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A decision that many observers had deemed a foregone conclusion was announced Wednesday by North Carolina freshman Coby White — he is turning pro.
White, a 2018 Greenfield School graduate and The Wilson Times Athlete of the Year as a senior, removed what little speculation was left that he would remain at UNC for another year. He released a statement through the basketball office in which he said, “I’ve always had a dream of playing basketball in the NBA and with that being said, I’ve decided to enter the 2019 NBA Draft. This year, this school, this experience has prepared me for the next phase of my basketball journey.”
As he did at Greenfield, White played himself into being a potential first-round pick in the June draft with a historic freshman season at UNC. He broke the Tar Heels freshman record for 3-pointers and became the first freshman at UNC to score 30 or more points three times. He finished with 552 points, fifth most by a Carolina freshman, and was named to the All-Atlantic Coast Conference second team in helping the Tar Heels to a share of the ACC regular-season title and a 29-7 record.
“He had a terrific year and the future’s very bright,” said Rob Salter, White’s coach at Greenfield. “I think he’s got a chance to be a lottery pick. He loved Carolina but his dream is to play in the NBA and he’s going to work hard to get ready for it.”
White’s mother, Bonita, said that her son wasn’t sure what his decision would be until he met with North Carolina head coach Roy Williams after the Tar Heels returned from Kansas City following their loss to Auburn in the NCAA Tournament third round on Thursday, March 28.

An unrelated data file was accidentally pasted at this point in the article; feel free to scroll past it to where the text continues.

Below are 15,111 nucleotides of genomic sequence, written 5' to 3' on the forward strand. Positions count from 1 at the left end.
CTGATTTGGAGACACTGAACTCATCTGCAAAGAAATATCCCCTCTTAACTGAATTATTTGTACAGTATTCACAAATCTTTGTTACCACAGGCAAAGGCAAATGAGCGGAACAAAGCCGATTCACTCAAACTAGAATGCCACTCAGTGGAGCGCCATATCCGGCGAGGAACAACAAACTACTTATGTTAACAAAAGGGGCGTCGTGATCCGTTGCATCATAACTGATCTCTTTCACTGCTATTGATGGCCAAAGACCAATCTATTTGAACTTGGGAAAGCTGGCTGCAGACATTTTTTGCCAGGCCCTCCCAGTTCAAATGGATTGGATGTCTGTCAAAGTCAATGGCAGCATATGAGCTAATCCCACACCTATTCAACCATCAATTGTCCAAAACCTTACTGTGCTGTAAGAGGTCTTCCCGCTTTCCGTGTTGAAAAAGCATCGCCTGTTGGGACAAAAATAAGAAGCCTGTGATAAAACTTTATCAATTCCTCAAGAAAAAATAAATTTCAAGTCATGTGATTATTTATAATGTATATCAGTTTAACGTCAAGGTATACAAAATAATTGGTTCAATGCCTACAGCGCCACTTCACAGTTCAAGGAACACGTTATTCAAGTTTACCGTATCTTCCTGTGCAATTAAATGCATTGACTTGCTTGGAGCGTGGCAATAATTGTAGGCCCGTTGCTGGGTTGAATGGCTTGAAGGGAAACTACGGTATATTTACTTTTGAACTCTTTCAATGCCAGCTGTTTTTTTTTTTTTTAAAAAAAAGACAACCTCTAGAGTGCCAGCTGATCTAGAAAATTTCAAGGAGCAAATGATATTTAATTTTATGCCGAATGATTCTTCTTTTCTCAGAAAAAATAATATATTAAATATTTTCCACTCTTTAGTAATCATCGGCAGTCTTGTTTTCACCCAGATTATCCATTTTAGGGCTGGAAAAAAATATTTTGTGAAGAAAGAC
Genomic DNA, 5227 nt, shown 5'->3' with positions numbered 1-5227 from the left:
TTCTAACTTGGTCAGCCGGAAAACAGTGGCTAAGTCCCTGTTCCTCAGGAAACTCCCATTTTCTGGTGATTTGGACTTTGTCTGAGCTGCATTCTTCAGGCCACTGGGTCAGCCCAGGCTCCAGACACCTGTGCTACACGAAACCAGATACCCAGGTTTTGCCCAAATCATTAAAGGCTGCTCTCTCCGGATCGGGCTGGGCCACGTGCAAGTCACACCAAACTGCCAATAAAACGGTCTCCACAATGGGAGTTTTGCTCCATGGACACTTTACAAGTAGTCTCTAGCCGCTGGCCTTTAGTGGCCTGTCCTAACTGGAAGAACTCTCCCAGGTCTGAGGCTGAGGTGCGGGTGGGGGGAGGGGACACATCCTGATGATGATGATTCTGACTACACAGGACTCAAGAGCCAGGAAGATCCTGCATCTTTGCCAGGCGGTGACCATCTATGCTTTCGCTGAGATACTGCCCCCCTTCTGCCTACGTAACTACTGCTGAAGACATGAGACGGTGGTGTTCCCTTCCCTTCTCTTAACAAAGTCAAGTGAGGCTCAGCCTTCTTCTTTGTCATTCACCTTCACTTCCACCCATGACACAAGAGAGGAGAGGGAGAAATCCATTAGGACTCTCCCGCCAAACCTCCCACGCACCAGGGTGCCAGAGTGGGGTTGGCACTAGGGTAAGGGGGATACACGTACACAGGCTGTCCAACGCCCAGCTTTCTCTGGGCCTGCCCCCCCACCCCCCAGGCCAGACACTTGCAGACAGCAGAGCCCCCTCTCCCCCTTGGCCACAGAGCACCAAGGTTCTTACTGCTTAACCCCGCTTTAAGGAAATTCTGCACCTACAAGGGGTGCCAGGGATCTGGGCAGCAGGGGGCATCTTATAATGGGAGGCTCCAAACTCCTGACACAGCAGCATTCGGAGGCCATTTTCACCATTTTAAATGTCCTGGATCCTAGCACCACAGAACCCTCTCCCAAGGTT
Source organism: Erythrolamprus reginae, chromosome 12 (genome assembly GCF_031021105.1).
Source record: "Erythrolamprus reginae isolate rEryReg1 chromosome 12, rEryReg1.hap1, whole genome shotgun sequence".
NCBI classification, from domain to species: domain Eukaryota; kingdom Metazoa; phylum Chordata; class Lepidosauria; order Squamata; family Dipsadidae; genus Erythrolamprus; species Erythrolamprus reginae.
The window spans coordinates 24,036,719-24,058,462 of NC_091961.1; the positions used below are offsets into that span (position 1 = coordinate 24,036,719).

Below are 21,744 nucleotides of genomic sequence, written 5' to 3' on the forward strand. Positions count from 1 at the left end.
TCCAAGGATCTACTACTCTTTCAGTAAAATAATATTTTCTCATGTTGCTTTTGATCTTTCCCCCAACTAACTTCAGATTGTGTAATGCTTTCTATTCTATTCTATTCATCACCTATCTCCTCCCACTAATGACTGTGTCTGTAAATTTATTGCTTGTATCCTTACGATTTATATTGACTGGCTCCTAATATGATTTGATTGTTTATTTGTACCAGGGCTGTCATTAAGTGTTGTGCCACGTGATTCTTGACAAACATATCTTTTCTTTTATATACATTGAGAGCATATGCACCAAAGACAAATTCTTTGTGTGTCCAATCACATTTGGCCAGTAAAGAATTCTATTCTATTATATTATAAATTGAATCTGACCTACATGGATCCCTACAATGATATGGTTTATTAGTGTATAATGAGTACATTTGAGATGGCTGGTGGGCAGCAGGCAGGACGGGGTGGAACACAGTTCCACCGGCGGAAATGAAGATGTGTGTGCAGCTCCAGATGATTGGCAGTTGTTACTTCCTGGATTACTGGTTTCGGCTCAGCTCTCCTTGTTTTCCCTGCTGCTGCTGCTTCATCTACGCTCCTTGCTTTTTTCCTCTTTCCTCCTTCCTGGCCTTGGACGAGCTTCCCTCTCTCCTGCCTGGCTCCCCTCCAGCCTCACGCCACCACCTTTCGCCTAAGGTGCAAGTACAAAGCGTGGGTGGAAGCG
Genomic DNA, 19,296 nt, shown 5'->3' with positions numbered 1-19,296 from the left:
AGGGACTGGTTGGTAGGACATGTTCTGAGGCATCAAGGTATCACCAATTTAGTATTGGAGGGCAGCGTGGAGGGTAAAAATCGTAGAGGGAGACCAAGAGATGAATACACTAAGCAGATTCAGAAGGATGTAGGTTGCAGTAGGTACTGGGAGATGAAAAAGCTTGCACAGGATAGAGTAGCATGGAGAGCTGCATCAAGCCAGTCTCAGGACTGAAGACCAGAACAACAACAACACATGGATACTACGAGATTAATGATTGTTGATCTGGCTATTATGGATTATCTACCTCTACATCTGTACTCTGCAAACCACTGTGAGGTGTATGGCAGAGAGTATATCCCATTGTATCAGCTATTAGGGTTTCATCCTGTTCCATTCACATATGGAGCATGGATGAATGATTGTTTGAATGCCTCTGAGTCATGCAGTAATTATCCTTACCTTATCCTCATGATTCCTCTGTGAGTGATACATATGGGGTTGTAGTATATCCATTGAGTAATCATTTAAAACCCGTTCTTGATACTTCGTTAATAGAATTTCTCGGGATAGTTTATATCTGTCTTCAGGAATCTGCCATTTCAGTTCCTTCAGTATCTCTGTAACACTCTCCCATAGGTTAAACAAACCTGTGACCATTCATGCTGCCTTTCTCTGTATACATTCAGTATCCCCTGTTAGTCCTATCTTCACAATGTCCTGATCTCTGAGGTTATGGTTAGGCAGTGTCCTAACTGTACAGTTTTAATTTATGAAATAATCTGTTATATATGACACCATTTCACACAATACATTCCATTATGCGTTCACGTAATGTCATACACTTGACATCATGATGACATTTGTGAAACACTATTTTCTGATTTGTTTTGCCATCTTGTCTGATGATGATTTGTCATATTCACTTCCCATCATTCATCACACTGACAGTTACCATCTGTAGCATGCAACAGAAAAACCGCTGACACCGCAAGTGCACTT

“When he got back, he sat down with Coach Williams on Sunday,” Bonita White said in a telephone interview Wednesday. “After that meeting with Coach Williams, he made a decision. In that meeting — and I talked to Coach Williams too — Coach Williams told him he was ready and that he would support him in either direction that he took. If he chose to go and declare, he would 100% support him or if he chose to stay, he would 100% support him. I think after that conversation with Coach Williams, that gave him what he needed to make that final decision.”
Salter said that he hadn’t discussed the NBA with White until late in the season.
“At the ACC Tournament, we kind of talked a little bit about it,” Salter said. “But, you know, he’s ready. He loved Carolina so much that he had to make sure he was doing the right thing but he knows that he is. His game’s ready and Coach Williams thinks he’s ready also.”
Bonita White echoed that Williams thought Coby White was ready for the NBA.
“Anyone who follows the game knows Coby could always put the ball in the basket,” Williams said in the release from UNC. “You don’t set the North Carolina high school scoring record without being a great scorer. But I also gave him the ball and asked him to run my team. And he did that very well. He gave our fans and our team many thrills this year and accomplished things that only a few players his age have ever done. He is one of the most exciting young players in the game. I am going to enjoy watching him play at the next level.”